Storm clouds are brewing over one of the most sensitive aspects of Iraq's reconstruction, as the Iraqi Governing Council clashes with the US-led Coalition Provisional Authority over how to put members of the former regime on trial for the atrocities of which they are accused.
At the heart of the dispute currently unfolding behind closed doors, say Iraqi and CPA officials, is the council's insistence on bringing large numbers of former Baathists before a special war- crimes tribunal, and on imposing the death penalty.
That risks paralyzing the planned court by burdening it with more cases than it could handle, and depriving it of support from European members of the coalition who oppose the death penalty, warn critics of the council's approach.
"If they do this as broadly as they want to, the whole thing would collapse," argues one CPA legal adviser. "We want this to be a special tribunal for special people."
The prospect of a death penalty, meanwhile, though widely popular among Iraqis, would repel European nations who might otherwise offer technical and legal assistance to the court, thus giving it wider international credibility. "The whole European Union would be strongly against any tribunal that could end in hanging people," says a European diplomat here.
Plans for a tribunal have been under discussion for several years among human rights organizations and opponents of Hussein's regime, with a view to bringing to justice those responsible for war crimes and crimes against humanity during chemical assaults on Kurdish villages, the suppression of Shiite Muslim uprisings, the invasion of Kuwait, and other incidents.
Since the war ended last May, the US Army has taken control of eight miles of official dossiers thought to contain evidence that could be brought before a special tribunal, and secreted them in a secure location in Baghdad.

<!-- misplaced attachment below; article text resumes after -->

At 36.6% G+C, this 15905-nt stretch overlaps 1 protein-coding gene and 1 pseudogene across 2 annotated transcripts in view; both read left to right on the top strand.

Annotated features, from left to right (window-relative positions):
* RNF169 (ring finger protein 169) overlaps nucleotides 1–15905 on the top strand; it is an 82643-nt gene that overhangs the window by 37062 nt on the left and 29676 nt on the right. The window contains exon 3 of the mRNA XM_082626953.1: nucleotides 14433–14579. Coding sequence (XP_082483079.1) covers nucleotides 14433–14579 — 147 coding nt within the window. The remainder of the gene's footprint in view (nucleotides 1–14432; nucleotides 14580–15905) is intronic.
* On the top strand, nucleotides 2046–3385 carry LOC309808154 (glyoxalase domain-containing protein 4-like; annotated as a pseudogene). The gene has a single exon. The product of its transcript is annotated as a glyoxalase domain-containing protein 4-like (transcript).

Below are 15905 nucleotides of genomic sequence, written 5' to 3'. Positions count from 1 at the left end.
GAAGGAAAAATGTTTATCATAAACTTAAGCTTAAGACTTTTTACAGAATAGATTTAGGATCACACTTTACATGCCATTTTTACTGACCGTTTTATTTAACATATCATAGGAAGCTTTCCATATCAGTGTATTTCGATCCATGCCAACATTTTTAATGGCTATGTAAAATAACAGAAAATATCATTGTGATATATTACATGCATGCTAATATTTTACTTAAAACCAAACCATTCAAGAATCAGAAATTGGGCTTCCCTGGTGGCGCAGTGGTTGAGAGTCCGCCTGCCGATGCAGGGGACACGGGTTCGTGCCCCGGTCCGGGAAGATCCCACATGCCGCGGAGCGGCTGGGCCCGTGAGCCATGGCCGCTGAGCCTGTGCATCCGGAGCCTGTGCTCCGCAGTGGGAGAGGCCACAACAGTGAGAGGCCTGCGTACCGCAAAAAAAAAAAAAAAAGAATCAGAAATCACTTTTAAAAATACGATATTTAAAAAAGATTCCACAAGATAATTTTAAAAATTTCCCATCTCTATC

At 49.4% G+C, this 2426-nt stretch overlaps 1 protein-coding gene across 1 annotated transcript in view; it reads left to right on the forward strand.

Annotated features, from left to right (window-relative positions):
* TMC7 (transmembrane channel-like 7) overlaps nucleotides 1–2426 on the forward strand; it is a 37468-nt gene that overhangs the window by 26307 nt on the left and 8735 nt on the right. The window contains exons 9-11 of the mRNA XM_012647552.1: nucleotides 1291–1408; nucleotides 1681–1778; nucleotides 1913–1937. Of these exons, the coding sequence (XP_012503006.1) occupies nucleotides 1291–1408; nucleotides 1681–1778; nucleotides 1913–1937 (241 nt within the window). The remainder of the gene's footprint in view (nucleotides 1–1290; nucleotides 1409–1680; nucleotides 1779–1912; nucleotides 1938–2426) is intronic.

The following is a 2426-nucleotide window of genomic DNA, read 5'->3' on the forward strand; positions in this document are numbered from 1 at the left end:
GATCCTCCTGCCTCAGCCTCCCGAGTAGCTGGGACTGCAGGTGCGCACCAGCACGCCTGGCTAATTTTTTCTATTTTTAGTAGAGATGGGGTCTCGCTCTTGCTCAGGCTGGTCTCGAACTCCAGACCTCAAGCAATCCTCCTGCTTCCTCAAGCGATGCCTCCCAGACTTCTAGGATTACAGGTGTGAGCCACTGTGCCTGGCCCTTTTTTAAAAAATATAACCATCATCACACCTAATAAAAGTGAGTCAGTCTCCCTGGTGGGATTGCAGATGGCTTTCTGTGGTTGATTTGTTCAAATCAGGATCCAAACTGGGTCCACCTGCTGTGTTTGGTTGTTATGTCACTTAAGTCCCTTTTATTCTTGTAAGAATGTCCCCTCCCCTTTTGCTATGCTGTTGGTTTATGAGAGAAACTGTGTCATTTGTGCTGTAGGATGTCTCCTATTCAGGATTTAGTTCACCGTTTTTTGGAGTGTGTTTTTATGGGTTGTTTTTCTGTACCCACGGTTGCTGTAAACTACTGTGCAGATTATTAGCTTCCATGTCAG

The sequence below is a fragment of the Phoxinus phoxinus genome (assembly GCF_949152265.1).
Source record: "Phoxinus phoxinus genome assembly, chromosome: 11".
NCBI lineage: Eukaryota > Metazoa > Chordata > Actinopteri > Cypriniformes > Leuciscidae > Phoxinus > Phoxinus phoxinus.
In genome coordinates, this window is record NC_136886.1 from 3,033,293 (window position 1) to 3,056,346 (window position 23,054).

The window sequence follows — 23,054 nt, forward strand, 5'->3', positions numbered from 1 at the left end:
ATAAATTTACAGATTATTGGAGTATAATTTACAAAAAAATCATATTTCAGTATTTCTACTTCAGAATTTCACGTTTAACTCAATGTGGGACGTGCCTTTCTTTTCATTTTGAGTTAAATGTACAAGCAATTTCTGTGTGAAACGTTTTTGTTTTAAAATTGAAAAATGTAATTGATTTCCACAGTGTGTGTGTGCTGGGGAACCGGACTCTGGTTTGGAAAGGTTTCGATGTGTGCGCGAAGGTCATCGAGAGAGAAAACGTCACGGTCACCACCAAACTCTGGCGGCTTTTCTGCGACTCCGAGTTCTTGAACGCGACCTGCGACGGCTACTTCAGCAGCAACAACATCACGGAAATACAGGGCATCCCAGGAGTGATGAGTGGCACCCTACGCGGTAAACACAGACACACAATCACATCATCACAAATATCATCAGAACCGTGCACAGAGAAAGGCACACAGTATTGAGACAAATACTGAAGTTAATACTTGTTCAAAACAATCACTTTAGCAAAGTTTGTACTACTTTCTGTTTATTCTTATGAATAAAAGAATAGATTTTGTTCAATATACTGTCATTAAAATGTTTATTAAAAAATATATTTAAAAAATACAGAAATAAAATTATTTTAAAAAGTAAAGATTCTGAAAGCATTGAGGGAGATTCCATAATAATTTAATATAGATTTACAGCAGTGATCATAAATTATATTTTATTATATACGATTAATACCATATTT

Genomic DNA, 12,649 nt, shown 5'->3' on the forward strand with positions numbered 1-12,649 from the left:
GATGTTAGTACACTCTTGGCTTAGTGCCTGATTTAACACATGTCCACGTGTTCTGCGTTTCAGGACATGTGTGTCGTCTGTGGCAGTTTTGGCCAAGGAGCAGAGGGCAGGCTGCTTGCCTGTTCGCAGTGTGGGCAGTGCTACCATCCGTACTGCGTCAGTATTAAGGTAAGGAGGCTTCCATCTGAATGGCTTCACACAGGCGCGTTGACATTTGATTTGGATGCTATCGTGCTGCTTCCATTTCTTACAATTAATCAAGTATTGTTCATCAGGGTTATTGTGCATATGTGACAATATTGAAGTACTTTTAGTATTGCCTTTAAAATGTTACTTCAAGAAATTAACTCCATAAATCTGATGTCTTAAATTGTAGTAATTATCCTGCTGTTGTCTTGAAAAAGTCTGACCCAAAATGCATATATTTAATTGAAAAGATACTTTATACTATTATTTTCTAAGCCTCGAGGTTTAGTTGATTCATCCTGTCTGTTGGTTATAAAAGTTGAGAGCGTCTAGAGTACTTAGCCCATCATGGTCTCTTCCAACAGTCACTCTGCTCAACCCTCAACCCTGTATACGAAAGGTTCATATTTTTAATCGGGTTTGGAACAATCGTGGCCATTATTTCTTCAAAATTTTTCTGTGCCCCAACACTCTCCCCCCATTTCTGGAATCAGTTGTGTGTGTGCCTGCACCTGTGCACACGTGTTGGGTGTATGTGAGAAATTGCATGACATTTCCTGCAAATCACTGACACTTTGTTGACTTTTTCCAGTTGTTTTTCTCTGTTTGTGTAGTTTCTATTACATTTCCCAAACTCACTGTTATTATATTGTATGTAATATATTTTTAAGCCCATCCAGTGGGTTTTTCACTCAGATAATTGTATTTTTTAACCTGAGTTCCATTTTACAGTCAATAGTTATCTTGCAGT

Researchers wanting to sift through those files, and to begin forensic work at some of the 153 reported mass grave sites, however, have so far been hamstrung by a lack of money to pay for such work, CPA sources say. They are also waiting for the war-crimes court's statute, which will set out its jurisdiction, to be finalized by a committee named by the Governing Council.
The statute is due to be presented for approval by CPA chief Paul Bremer within the next few weeks. It is expected to cast a wide net, well beyond the 55 figures on the "most wanted" list that US authorities published as a deck of cards.
"We cannot say yet exactly how many suspects" will come before the court, says Judge Dara Noor Alzin, the Governing Council member who heads the drafting committee. "It could be in the hundreds: the ones who planned the crimes, the ones who ordered them, and the ones who carried them out must all be put on trial."
That conflicts with the approach that CPA legal advisers are advocating. They point out that the Nuremberg tribunal at the end of World War II tried only 23 cases, and that the Yugoslav war-crimes tribunal in The Hague has indicted less than 100 people since it was created eight years ago.